- Insomnia is one of the most common sleep disorders in the world.
- The American Academy of Sleep Medicine issues new guidelines that provide clinical recommendations for specific insomnia drugs to treat chronic insomnia disorder.
- Clinicians must consider the recommendations and take proper judgements while deciding drugs for insomnia patients.
The American Academy of Sleep Medicine is the first to issue new clinical guidelines to provide comprehensive, evidence-based analysis of drugs which are used in the treatment of chronic insomnia disorder.
The guidelines were published in the Journal of Clinical Sleep Medicine, which provides recommendations that help clinicians to choose pharmacological agents for the treatment of insomnia in adults.
‘The American Academy of Sleep Medicine issues new recommendations that help clinicians to choose specific drugs for the treatment of chronic insomnia.’
The guidelines which were based on a systematic literature review, meta-analyses, assessment of evidence using GRADE methodology was developed by an expert task force and was approved by the board of directors from American Academy of Sleep Medicine.
President Ronald D. Chervin, MD, MS, said, "The publication of this clinical practice guideline is an important step forward for the field of sleep medicine."
"It further equips clinicians to provide high quality, patient-centered care for millions of people who suffer from chronic insomnia."
According to the Centers for the Disease Control and Prevention, an estimated 4.1% of the U.S. adults were found to take a prescription sleep aid in the past month based on the survey data which was collected from 2005-2010.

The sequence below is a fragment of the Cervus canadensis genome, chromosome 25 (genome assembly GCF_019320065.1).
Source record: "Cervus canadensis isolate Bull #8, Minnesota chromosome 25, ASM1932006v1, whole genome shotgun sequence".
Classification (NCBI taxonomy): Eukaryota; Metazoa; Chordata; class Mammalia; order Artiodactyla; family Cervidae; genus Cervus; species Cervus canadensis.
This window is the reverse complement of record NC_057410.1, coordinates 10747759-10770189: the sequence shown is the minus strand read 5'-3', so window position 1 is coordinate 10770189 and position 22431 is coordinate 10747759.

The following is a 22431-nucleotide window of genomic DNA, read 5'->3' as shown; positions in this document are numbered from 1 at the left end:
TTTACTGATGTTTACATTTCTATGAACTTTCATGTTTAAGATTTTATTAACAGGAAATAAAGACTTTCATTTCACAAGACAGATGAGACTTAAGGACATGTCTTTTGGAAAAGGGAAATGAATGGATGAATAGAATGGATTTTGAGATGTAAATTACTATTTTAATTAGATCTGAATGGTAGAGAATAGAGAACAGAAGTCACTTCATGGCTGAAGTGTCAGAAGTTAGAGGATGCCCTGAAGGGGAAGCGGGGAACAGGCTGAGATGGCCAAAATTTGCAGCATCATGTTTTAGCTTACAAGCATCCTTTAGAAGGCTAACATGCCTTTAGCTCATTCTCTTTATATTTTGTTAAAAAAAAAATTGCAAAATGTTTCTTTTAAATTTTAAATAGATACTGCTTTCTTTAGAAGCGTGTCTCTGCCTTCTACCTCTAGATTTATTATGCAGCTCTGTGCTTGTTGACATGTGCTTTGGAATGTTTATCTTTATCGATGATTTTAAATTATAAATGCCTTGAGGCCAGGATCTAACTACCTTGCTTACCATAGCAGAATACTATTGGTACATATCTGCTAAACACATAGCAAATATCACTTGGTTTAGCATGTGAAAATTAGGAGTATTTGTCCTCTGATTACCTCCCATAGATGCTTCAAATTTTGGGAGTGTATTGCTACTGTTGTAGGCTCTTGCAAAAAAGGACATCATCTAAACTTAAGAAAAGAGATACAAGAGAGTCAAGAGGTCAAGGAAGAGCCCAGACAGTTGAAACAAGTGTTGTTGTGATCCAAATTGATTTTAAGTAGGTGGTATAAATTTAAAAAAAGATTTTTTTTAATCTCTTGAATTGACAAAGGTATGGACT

The clinical guidelines included 14 specific recommendations for specific insomnia drugs which also included
- Prescription medications - zolpidem and eszopiclone
- Over-the-counter medications - diphenhydramine
- Dietary supplements - melatonin and valerian
The recommendations were found to suggest whether clinicians may or may not use the drug for sleep onset insomnia versus no treatment.
These guidelines may not however recommend one drug over another even though few comparative studies were carried out on the efficacy.
The authors also found that the data available to support the recommendations are often less than certain and therefore the strength of the recommendations may be weak. This may reflect a lower degree of certainty which may affect on the appropriateness of patient care strategy.
Clinicians must take proper judgements while providing care for patients with insomnia. The decisions are not only based on the recommendations but also on the experience and circumstances of the patients.
The medications for chronic insomnia disorder are mainly considered in patients who are unable to take part in cognitive behavioral therapy for insomnia (CBT-I). The patients who have symptoms even after therapy are those who require temporary adjunct to CBT-I.
The clinical guidelines previously published by the American Academy of Sleep Medicine showed CBT-I to be an effective treatment for insomnia initially. This was repeated in the American Academy of Sleep Medicine in a 2014 Choosing Wisley statement.
Insomnia is caused by certain medical conditions, unhealthy sleep habits, specific substances or biological factors or psychiatric conditions like depression.
Insomnia is a symptom of an underlying sleep disorder like restless sleep disorder, sleep apnea.
Two types of Insomnia
- This type of insomnia occur for up to three months. And may affect 15-20% of people.
- This type of insomnia occur three times per week and may last for more than 3 months. 10% of the people are found to have chronic insomnia.
- Michael J. Sateia et al, Clinical Practice Guideline for the Pharmacologic Treatment of Chronic Insomnia in Adults: An American Academy of Sleep Medicine Clinical Practice Guideline, Journal of Clinical Sleep Medicine (2017) DOI: 10.5664/jcsm.6470
- Insomnia - Overview and Facts - (http://www.sleepeducation.org/essentials-in-sleep/insomnia)